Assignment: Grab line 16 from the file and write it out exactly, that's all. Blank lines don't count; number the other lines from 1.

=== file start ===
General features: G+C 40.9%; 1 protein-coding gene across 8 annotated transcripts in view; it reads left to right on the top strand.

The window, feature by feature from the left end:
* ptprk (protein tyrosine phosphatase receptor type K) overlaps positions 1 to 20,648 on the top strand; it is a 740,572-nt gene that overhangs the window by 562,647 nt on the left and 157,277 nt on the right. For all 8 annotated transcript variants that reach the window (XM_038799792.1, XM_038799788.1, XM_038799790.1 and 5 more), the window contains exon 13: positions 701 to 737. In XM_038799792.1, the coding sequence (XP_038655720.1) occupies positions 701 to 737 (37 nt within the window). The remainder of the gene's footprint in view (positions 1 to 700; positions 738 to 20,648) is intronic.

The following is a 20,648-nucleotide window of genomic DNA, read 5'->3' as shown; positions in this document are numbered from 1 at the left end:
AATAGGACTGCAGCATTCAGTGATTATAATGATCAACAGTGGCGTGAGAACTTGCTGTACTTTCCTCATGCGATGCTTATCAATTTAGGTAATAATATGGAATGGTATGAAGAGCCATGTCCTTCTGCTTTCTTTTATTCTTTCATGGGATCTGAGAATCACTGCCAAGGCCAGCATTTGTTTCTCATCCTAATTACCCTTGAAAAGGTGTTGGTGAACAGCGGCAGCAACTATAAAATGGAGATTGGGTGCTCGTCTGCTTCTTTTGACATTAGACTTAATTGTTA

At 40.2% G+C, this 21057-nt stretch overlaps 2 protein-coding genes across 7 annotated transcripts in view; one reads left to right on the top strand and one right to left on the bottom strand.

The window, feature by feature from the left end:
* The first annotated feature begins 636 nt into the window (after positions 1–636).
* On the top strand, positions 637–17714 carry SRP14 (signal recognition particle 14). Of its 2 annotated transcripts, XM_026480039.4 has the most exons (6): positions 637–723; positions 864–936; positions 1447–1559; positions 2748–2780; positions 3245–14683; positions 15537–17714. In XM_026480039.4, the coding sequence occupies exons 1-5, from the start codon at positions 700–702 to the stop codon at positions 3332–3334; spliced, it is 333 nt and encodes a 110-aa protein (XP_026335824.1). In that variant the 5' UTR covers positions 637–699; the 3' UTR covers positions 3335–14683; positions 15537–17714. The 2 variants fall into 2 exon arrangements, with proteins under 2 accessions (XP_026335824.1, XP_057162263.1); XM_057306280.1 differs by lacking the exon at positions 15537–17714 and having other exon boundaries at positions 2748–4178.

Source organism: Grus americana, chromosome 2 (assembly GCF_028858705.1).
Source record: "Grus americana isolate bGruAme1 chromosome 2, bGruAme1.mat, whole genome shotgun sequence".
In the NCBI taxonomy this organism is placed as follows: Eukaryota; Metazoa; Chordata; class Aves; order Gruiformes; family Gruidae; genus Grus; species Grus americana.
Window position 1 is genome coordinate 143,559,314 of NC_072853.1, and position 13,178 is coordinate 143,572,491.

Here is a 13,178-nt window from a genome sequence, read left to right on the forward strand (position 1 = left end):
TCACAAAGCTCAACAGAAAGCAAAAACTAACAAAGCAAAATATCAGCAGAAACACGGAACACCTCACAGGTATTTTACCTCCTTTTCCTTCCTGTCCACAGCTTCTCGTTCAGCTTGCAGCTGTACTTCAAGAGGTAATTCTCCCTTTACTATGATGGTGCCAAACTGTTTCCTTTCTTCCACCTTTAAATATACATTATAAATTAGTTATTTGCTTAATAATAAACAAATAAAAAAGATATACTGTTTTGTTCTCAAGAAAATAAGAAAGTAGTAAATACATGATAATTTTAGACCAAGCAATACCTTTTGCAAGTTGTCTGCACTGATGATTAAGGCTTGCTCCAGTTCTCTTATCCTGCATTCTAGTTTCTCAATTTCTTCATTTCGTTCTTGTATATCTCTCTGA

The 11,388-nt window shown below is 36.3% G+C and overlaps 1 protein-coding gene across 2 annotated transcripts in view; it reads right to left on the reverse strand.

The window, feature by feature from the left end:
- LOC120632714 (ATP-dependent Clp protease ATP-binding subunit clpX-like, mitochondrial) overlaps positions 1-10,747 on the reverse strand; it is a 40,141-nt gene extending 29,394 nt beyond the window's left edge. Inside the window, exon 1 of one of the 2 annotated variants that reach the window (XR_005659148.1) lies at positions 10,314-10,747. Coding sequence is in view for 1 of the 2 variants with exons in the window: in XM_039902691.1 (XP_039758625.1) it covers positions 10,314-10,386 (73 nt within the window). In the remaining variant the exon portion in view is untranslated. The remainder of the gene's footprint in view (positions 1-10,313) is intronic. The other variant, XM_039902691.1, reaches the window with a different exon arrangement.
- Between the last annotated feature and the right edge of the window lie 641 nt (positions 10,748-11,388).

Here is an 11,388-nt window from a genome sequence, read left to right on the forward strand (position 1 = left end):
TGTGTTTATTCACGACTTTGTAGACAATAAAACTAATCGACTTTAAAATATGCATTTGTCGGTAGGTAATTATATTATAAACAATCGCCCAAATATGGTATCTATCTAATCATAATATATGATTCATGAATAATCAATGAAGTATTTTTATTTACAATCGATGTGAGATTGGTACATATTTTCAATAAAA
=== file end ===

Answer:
The 11,388-nt window shown below is 36.3% G+C and overlaps 1 protein-coding gene across 2 annotated transcripts in view; it reads right to left on the reverse strand.